Clean Energy Wire–Germany should aim to build up large capacities of hydrogen production from renewables as part of its highly anticipated national strategy, Chancellor Angela Merkel’s government coalition partner has urged.
“We want to increase the electrolysis capacity of hydrogen with electricity from renewable energies to at least 10 gigawatts (GW) by 2030,” said a paper by the Social Democrats’ (SPD) parliamentary group, adding that: “In order to enable the economic operation of the electrolysers, they are also to receive financial support at least until the electrolysis capacity of 10 GW is reached.” The paper also calls for prioritizing this so-called green hydrogen over ‘blue’ hydrogen made using controversial carbon capture and storage (CCS): “We reject both the promotion and the permanent use of hydrogen not produced from renewable energy sources, even in the high-consumption sectors.”
In the fight against climate change, hydrogen made with renewable electricity is increasingly seen as a silver bullet for sectors with particularly stubborn emissions, such as heavy industry and aviation. Germany wants to become a global leader in “tomorrow’s oil” and will flesh out its ambitions in a National Hydrogen Strategy, expected in the coming weeks. The strategy has been delayed for months because the ministries involved could not agree on targets for making green hydrogen, as well as controversy about the extent to which blue hydrogen should be used as a transitional technology.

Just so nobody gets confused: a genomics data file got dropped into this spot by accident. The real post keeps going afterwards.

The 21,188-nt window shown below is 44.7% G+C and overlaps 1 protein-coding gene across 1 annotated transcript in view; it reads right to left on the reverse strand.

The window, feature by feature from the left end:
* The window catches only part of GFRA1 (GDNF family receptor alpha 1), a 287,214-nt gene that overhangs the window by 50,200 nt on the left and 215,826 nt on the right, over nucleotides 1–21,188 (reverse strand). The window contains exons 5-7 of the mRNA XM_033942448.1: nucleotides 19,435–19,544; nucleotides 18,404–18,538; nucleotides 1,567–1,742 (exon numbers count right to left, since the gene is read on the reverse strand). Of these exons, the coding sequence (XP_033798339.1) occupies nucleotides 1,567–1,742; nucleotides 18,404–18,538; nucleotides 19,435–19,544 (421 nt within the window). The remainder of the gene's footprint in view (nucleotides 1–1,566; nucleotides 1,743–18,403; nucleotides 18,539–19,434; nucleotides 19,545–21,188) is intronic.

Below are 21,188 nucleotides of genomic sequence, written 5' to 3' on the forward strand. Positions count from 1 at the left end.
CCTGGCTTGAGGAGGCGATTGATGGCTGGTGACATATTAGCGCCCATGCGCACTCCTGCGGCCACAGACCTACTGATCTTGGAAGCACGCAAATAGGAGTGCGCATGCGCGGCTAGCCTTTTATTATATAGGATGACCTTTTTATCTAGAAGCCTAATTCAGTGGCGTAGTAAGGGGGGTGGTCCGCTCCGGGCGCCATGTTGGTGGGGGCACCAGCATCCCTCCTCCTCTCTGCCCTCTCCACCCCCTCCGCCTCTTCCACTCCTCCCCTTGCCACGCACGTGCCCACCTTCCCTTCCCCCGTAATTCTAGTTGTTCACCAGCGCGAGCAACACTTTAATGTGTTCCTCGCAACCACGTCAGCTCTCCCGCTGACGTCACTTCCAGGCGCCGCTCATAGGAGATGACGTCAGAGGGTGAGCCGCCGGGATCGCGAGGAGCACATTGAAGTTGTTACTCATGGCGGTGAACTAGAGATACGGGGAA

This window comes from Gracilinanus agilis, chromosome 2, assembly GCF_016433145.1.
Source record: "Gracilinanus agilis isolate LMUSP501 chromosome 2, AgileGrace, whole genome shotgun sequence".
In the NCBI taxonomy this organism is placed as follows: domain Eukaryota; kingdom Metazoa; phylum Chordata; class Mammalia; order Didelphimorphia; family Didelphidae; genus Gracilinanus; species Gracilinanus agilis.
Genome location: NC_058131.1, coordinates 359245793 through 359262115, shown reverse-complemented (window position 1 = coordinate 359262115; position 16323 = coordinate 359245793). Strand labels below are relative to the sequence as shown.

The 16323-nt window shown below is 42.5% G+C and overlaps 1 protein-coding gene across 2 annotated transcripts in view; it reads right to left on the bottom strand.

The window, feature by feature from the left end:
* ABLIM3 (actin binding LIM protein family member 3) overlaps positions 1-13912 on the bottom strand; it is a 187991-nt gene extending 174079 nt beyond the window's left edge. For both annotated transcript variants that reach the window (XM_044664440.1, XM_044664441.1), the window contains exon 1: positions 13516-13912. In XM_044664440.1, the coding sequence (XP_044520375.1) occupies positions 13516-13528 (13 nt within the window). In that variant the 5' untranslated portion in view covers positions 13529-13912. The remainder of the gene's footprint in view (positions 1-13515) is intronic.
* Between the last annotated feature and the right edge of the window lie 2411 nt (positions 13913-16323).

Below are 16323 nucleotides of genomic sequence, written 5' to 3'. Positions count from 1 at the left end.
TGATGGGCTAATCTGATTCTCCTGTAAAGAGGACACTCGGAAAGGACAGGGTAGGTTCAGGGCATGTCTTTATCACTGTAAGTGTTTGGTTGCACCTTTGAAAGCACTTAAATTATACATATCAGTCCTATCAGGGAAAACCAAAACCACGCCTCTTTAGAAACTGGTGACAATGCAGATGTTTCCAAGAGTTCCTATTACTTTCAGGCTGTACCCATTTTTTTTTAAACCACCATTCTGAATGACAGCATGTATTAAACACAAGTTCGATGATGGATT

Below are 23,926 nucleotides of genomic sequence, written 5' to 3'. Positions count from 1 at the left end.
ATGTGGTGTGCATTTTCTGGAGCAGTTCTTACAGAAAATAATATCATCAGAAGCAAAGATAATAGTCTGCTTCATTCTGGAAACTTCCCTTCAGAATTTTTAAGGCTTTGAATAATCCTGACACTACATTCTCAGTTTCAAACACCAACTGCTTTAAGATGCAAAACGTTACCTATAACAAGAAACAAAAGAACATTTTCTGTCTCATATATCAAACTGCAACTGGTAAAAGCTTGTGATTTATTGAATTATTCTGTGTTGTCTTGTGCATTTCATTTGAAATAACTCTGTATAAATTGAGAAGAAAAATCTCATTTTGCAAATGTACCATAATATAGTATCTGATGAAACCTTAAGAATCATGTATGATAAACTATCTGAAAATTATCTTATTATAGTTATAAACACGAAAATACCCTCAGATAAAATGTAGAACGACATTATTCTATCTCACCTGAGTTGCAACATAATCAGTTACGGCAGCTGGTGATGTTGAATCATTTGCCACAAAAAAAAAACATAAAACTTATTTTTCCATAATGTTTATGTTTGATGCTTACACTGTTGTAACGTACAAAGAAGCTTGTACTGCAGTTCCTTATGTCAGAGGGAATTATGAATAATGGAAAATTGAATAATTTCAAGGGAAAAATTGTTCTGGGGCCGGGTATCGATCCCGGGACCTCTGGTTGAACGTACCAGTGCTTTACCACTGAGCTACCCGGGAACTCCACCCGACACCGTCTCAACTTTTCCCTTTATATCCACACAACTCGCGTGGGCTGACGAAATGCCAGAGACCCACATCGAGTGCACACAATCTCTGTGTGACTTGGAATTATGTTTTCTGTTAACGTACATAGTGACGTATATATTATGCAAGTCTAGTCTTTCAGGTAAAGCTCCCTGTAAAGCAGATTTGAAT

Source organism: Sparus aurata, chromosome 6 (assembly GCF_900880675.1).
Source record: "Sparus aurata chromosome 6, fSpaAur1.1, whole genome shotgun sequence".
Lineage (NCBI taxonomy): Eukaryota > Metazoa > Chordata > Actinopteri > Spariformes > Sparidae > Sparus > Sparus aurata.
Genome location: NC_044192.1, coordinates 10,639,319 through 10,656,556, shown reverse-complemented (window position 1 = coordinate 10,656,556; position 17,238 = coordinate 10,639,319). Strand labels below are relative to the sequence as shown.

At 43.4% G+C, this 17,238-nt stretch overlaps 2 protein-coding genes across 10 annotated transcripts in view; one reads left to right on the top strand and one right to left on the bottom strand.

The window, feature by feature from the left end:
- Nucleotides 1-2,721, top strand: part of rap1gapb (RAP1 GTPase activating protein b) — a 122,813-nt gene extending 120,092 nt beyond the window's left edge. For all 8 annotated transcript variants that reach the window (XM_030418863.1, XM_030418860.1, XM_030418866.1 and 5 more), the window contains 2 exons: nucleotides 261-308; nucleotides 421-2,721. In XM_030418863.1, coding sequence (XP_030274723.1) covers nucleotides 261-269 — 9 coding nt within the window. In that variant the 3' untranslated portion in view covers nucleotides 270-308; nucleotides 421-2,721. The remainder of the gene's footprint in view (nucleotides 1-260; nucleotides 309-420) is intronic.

A further contentious issue is the question of which sectors should be prioritized in the roll-out of a hydrogen infrastructure. Jochen Flasbarth, state secretary in the environment ministry and a social democrat, said subsidies should be limited to applications without other options to achieve carbon neutrality. “If the state uses tax money, it must have a good reason for doing so,” he told energy and climate newsletter Tagesspiegel Background. “That is why we should use green hydrogen in areas where we have no foreseeable alternatives, such as steel production, chemicals or kerosene.”
Source: Clean Energy Wire